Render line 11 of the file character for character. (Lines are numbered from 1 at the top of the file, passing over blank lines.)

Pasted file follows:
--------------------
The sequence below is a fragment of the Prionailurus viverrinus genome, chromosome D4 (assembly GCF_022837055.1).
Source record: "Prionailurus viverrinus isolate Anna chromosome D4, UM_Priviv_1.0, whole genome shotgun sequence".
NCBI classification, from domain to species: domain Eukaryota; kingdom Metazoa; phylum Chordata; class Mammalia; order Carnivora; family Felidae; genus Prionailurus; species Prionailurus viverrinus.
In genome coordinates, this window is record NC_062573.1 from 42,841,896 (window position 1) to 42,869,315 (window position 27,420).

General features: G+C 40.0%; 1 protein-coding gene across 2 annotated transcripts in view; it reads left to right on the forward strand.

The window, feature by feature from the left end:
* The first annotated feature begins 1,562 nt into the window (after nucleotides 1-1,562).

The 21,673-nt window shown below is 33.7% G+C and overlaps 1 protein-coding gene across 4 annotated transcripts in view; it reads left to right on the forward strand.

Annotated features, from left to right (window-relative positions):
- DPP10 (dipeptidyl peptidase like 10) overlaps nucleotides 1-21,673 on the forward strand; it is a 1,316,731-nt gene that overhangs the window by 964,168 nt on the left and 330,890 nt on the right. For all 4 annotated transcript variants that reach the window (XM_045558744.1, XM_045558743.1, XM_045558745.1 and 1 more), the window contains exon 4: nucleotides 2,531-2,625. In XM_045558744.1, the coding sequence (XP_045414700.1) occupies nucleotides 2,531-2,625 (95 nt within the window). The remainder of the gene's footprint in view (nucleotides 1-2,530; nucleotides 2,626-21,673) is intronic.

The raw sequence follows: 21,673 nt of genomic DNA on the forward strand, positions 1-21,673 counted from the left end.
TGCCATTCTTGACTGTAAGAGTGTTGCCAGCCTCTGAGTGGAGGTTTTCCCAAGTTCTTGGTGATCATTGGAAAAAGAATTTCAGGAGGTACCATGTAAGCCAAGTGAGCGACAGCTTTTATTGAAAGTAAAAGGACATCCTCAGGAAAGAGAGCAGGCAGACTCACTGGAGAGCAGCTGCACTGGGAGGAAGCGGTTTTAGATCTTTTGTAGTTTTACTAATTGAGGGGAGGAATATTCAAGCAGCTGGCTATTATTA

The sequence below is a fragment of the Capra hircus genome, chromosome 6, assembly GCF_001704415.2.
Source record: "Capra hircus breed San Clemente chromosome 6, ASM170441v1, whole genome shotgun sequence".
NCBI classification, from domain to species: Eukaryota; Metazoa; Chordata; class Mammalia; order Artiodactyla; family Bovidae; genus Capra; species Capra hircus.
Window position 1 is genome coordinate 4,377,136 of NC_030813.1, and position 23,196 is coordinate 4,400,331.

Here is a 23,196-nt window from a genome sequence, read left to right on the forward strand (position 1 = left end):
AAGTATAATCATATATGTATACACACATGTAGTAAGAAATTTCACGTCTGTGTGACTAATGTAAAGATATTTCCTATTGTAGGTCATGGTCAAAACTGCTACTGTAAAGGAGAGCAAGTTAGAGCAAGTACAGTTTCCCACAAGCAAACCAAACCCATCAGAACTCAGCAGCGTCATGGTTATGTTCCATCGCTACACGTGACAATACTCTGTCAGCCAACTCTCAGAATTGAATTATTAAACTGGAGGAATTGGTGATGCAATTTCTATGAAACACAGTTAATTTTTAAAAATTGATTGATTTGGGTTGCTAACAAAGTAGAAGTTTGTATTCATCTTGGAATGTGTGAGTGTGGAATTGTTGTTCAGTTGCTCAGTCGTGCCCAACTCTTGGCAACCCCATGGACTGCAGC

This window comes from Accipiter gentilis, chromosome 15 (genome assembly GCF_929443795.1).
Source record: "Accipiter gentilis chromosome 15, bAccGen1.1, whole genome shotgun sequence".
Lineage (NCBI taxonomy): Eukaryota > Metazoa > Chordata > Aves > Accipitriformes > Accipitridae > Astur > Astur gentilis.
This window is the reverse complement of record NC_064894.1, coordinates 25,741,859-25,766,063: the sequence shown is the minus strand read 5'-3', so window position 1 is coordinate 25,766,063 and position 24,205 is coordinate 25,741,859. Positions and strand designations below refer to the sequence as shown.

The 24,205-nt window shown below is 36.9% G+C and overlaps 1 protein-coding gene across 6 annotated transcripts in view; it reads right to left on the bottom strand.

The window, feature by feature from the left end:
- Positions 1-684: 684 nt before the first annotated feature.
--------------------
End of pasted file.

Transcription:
The raw sequence follows: 21,673 nt of genomic DNA on the forward strand, positions 1-21,673 counted from the left end.